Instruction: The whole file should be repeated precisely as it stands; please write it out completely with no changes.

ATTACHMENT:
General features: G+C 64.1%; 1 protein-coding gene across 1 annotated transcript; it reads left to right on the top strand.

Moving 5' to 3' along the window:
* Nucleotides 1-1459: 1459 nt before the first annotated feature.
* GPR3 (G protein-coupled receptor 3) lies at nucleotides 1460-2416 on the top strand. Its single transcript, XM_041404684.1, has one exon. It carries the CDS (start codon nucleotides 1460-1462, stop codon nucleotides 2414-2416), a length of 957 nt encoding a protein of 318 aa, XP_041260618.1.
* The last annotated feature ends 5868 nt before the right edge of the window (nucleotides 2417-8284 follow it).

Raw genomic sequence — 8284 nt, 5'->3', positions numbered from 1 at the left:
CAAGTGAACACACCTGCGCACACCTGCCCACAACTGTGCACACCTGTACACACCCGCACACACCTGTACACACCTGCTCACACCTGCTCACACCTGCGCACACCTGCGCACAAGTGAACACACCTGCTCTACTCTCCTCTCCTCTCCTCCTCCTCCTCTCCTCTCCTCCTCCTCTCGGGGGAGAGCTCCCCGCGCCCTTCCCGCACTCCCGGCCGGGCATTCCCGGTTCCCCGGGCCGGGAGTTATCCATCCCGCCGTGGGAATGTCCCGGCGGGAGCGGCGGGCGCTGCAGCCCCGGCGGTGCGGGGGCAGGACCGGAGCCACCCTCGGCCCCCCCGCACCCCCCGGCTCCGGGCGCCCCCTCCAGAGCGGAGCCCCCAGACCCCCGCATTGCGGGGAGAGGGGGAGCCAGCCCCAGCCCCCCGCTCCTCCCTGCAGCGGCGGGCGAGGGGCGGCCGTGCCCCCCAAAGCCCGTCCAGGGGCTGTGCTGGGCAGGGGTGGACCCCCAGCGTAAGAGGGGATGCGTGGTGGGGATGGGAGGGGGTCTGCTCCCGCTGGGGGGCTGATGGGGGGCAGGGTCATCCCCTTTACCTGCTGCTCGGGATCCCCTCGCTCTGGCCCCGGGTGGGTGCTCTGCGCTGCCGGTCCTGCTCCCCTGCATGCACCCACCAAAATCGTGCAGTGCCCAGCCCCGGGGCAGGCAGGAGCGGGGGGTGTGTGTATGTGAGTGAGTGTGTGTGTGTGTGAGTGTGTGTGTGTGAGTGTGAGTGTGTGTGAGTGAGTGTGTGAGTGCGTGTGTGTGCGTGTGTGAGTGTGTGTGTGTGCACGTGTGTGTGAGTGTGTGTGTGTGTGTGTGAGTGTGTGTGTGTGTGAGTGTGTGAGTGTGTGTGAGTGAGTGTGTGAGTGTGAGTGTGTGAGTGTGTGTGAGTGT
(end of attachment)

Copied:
General features: G+C 64.1%; 1 protein-coding gene across 1 annotated transcript; it reads left to right on the top strand.

Moving 5' to 3' along the window:
* Nucleotides 1-1459: 1459 nt before the first annotated feature.
* GPR3 (G protein-coupled receptor 3) lies at nucleotides 1460-2416 on the top strand. Its single transcript, XM_041404684.1, has one exon. It carries the CDS (start codon nucleotides 1460-1462, stop codon nucleotides 2414-2416), a length of 957 nt encoding a protein of 318 aa, XP_041260618.1.
* The last annotated feature ends 5868 nt before the right edge of the window (nucleotides 2417-8284 follow it).

Raw genomic sequence — 8284 nt, 5'->3', positions numbered from 1 at the left:
CAAGTGAACACACCTGCGCACACCTGCCCACAACTGTGCACACCTGTACACACCCGCACACACCTGTACACACCTGCTCACACCTGCTCACACCTGCGCACACCTGCGCACAAGTGAACACACCTGCTCTACTCTCCTCTCCTCTCCTCCTCCTCCTCTCCTCTCCTCCTCCTCTCGGGGGAGAGCTCCCCGCGCCCTTCCCGCACTCCCGGCCGGGCATTCCCGGTTCCCCGGGCCGGGAGTTATCCATCCCGCCGTGGGAATGTCCCGGCGGGAGCGGCGGGCGCTGCAGCCCCGGCGGTGCGGGGGCAGGACCGGAGCCACCCTCGGCCCCCCCGCACCCCCCGGCTCCGGGCGCCCCCTCCAGAGCGGAGCCCCCAGACCCCCGCATTGCGGGGAGAGGGGGAGCCAGCCCCAGCCCCCCGCTCCTCCCTGCAGCGGCGGGCGAGGGGCGGCCGTGCCCCCCAAAGCCCGTCCAGGGGCTGTGCTGGGCAGGGGTGGACCCCCAGCGTAAGAGGGGATGCGTGGTGGGGATGGGAGGGGGTCTGCTCCCGCTGGGGGGCTGATGGGGGGCAGGGTCATCCCCTTTACCTGCTGCTCGGGATCCCCTCGCTCTGGCCCCGGGTGGGTGCTCTGCGCTGCCGGTCCTGCTCCCCTGCATGCACCCACCAAAATCGTGCAGTGCCCAGCCCCGGGGCAGGCAGGAGCGGGGGGTGTGTGTATGTGAGTGAGTGTGTGTGTGTGTGAGTGTGTGTGTGTGAGTGTGAGTGTGTGTGAGTGAGTGTGTGAGTGCGTGTGTGTGCGTGTGTGAGTGTGTGTGTGTGCACGTGTGTGTGAGTGTGTGTGTGTGTGTGTGAGTGTGTGTGTGTGTGAGTGTGTGAGTGTGTGTGAGTGAGTGTGTGAGTGTGAGTGTGTGAGTGTGTGTGAGTGT